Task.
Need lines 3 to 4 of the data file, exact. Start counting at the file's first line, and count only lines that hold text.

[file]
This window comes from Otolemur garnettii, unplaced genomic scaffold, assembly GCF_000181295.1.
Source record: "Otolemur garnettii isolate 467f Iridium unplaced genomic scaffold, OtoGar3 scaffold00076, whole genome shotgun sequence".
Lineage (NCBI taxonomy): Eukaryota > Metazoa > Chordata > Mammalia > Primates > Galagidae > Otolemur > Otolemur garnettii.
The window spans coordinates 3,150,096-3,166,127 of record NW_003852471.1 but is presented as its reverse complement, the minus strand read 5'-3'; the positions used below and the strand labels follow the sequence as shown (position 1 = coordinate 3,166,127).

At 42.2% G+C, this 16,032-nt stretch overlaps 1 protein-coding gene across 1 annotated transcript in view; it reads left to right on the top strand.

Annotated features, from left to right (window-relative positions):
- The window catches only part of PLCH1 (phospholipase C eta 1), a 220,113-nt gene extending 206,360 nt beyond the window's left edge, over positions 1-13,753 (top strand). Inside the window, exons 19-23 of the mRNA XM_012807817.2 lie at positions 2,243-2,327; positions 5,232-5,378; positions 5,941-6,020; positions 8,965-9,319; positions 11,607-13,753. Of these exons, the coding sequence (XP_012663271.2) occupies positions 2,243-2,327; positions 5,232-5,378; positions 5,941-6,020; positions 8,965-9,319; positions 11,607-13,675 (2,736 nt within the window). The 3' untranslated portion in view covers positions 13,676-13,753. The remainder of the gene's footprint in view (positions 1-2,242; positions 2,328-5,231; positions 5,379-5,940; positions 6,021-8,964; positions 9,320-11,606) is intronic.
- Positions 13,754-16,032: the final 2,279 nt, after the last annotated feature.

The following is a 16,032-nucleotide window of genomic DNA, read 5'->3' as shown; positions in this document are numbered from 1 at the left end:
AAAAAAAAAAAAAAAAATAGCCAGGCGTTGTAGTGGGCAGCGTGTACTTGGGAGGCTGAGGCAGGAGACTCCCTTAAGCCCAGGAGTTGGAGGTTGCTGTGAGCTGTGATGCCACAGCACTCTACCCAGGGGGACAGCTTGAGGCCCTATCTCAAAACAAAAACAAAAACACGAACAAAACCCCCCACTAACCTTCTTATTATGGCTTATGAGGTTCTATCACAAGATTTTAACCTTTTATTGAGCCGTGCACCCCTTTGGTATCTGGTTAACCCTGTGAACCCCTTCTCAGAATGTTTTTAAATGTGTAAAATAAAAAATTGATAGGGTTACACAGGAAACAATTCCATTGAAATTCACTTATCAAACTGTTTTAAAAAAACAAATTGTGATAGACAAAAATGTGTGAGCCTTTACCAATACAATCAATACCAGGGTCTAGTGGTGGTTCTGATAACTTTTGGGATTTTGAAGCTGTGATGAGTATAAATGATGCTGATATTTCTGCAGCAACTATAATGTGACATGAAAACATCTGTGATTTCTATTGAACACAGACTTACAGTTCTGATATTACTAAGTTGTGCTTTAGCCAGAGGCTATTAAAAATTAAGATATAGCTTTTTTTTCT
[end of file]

Lineage (NCBI taxonomy): Eukaryota > Metazoa > Chordata > Mammalia > Primates > Galagidae > Otolemur > Otolemur garnettii.
The window spans coordinates 3,150,096-3,166,127 of record NW_003852471.1 but is presented as its reverse complement, the minus strand read 5'-3'; the positions used below and the strand labels follow the sequence as shown (position 1 = coordinate 3,166,127).